The Story That I Never Expected To Happen

The Story That I Never Expected To Happen

Imagine being diagnosed with DCIS (Ductal Carcinoma Insitu), undergoing a bilateral mastectomy with reconstruction (silicone implants) and being cancer free for 11 years. At your yearly visit to the plastic surgeon, they inform you that your implants have served their purpose and it is time to replace them (this is a wonderful milestone – to be a breast cancer survivor who has outlived their implants!). The surgery goes well and you have recuperated. About 10 months later you experience discomfort in your right breast, go for an exam and are told it is likely muscular related and to keep an eye on it. Two months later, your right breast is twice the size of your left breast (muscular?!?!).

The medical opinion is that maybe the implant burst and it will need to be replaced. To confirm this diagnosis, you go for a sonogram (where you are told that it is likely a burst implant). To really confirm, you go for an MRI, the results of which tell you that the implant is INTACT. Now you are getting nervous – if it is not a burst implant, what is going on? To reduce the discomfort in the breast and test the fluid, you go for an aspiration (they remove NINE ounces!). You physically feel much better but emotionally you can not help but wonder what the results of the test will show.  A few days later, your surgeon calls and has bad news. You have been diagnosed with a very rare form of lymphoma called Breast Implant-Associated Anaplastic Large Cell Lymphoma BIA–ALCL.

This is my story, one that I never expected to happen. Following this shocking diagnosis, I spoke to whomever I could about BIA-ALCL. There is very little information out there (you can refer to web pages by the FDA and the American Society for Plastic Surgeons) and the number of cases worldwide are incredibly small. BIA-ALCL is not a true lymphoma but is categorized as one because the lymphocytes in the breast are agitated by the implant (mainly in textured implants) and lead to fluid surrounding the implant. Treatment is to remove the implant and clean out the breast cavity. Women who have caught their BIA-ALCL early enough have excellent outcomes.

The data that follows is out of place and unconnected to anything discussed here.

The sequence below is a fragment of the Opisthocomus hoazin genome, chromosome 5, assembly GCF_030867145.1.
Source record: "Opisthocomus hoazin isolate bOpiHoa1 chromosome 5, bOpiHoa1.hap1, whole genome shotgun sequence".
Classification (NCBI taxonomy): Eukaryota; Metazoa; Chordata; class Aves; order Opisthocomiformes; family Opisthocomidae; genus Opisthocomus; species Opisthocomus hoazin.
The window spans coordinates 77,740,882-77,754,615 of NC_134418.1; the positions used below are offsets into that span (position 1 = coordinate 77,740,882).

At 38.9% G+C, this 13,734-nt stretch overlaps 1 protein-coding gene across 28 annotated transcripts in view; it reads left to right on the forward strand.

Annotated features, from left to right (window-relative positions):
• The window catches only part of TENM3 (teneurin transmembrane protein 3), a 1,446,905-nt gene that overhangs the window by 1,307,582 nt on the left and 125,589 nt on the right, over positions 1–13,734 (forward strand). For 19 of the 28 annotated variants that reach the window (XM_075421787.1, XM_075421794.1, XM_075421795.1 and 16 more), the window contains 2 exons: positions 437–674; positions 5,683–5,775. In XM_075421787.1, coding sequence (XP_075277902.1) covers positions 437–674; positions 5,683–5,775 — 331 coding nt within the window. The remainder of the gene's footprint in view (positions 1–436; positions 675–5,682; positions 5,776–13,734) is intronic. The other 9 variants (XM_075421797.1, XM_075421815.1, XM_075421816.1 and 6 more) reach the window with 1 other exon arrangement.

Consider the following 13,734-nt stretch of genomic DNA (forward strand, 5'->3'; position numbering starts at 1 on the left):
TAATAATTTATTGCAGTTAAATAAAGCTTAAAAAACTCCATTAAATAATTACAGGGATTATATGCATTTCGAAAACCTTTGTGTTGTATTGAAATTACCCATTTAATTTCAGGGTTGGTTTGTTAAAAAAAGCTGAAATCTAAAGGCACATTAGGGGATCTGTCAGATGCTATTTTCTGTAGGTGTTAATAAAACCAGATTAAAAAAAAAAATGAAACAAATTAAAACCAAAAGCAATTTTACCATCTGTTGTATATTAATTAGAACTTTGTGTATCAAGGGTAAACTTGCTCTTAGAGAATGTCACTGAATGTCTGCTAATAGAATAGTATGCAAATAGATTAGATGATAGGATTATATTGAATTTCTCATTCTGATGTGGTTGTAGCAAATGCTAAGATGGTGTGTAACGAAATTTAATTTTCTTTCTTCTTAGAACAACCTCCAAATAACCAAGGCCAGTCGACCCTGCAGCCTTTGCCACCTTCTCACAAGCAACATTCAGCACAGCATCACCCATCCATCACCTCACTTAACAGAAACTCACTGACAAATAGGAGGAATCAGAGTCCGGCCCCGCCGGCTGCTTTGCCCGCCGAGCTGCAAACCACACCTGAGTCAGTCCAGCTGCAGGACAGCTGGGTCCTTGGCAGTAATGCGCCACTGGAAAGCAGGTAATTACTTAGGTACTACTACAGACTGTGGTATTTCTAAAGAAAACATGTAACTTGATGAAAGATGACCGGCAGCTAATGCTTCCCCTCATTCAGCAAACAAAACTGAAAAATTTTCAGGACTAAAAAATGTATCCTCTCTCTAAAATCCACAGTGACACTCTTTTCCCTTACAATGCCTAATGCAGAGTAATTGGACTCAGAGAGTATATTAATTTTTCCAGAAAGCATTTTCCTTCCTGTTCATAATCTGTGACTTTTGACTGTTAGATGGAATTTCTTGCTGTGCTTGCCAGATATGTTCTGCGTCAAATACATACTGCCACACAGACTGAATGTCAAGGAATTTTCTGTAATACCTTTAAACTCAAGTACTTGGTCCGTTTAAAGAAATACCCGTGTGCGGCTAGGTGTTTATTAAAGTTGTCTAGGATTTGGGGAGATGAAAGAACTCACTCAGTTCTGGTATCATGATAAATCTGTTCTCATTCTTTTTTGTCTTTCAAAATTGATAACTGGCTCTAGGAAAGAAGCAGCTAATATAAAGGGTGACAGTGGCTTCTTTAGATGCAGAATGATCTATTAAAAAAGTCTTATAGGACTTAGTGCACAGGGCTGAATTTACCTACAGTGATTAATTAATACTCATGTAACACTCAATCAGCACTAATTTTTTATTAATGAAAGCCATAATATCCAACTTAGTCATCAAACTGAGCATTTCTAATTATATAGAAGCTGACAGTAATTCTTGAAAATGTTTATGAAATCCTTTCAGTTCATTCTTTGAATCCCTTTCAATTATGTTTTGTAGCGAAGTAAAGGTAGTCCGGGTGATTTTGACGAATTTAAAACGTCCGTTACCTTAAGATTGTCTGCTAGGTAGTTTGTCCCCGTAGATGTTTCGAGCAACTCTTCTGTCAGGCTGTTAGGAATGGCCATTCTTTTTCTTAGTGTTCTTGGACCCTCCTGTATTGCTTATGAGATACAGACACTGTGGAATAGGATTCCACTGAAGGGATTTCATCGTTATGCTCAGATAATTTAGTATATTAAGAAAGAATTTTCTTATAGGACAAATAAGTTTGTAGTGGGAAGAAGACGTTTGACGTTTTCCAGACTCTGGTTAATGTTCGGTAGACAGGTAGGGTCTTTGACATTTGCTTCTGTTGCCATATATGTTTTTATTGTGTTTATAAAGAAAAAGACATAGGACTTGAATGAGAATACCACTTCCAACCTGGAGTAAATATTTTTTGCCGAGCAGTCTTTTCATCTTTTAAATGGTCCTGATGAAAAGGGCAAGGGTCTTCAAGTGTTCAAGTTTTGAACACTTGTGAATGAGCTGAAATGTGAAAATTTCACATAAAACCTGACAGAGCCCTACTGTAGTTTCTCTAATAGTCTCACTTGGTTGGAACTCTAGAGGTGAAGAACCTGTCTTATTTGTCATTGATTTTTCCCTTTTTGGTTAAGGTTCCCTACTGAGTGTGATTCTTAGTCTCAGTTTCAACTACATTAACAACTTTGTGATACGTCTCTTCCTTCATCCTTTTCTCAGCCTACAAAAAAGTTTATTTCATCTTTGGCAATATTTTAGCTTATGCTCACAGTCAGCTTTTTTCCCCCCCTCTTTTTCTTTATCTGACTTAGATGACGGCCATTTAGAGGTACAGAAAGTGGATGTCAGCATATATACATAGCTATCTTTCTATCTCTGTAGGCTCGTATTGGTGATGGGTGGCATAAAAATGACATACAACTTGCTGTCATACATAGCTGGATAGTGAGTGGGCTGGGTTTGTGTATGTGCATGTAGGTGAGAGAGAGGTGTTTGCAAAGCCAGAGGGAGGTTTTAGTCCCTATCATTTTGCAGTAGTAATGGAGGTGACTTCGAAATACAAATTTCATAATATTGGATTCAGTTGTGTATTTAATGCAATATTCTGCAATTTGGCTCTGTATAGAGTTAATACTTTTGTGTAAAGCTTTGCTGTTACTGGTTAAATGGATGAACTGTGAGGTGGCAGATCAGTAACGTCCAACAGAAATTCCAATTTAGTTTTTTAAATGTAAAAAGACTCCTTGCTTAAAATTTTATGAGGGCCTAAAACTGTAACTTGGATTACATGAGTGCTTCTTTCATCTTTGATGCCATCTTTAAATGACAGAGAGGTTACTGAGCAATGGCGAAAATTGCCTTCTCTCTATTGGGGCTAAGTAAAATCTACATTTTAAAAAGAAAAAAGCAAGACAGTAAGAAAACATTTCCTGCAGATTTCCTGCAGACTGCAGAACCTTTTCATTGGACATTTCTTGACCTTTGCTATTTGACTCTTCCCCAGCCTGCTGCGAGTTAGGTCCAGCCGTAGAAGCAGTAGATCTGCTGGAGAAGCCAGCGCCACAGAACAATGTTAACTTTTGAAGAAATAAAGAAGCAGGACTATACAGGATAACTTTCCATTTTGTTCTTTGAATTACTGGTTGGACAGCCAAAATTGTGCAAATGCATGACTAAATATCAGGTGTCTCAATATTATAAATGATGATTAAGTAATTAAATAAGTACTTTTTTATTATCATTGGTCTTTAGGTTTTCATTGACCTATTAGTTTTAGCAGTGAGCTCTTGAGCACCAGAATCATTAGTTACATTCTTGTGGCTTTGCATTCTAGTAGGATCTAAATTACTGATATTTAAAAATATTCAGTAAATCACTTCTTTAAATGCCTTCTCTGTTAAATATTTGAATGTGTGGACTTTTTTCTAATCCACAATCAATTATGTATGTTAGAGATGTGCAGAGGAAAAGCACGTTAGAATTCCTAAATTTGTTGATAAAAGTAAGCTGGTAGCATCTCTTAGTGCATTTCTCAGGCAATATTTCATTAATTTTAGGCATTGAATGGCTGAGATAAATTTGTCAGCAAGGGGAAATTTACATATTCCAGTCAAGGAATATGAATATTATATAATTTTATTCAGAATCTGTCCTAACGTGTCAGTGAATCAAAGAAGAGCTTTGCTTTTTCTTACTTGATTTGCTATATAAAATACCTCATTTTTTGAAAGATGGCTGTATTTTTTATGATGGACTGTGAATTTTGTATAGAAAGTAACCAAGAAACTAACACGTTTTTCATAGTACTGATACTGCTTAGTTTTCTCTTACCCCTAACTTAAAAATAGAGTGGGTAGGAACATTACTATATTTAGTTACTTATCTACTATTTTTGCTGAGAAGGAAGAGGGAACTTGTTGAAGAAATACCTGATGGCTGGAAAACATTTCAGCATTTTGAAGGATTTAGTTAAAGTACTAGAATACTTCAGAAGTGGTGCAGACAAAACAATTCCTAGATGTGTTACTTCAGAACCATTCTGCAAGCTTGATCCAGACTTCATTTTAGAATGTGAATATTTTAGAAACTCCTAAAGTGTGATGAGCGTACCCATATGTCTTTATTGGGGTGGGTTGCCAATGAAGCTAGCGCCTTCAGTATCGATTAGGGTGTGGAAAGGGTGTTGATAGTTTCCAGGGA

I am grateful to have been able to catch this early, have the surgery and via CT scan, know that I am free of lymphoma. I am grateful to Sharsheret who has supported me and my family since my original diagnosis and it has been an honor to be a Link (Peer Supporter), office volunteer and to have spoken on behalf of Sharsheret. My proudest involvement is the Pies for Prevention Thanksgiving Bake Sale that my sister Adeena and I started more than 9 years ago in memory of our mother and grandmother who both died from ovarian cancer. The bake sale has raised over $400,000.00 and also raised awareness about Sharsheret and ovarian cancer in the US, Canada and Israel.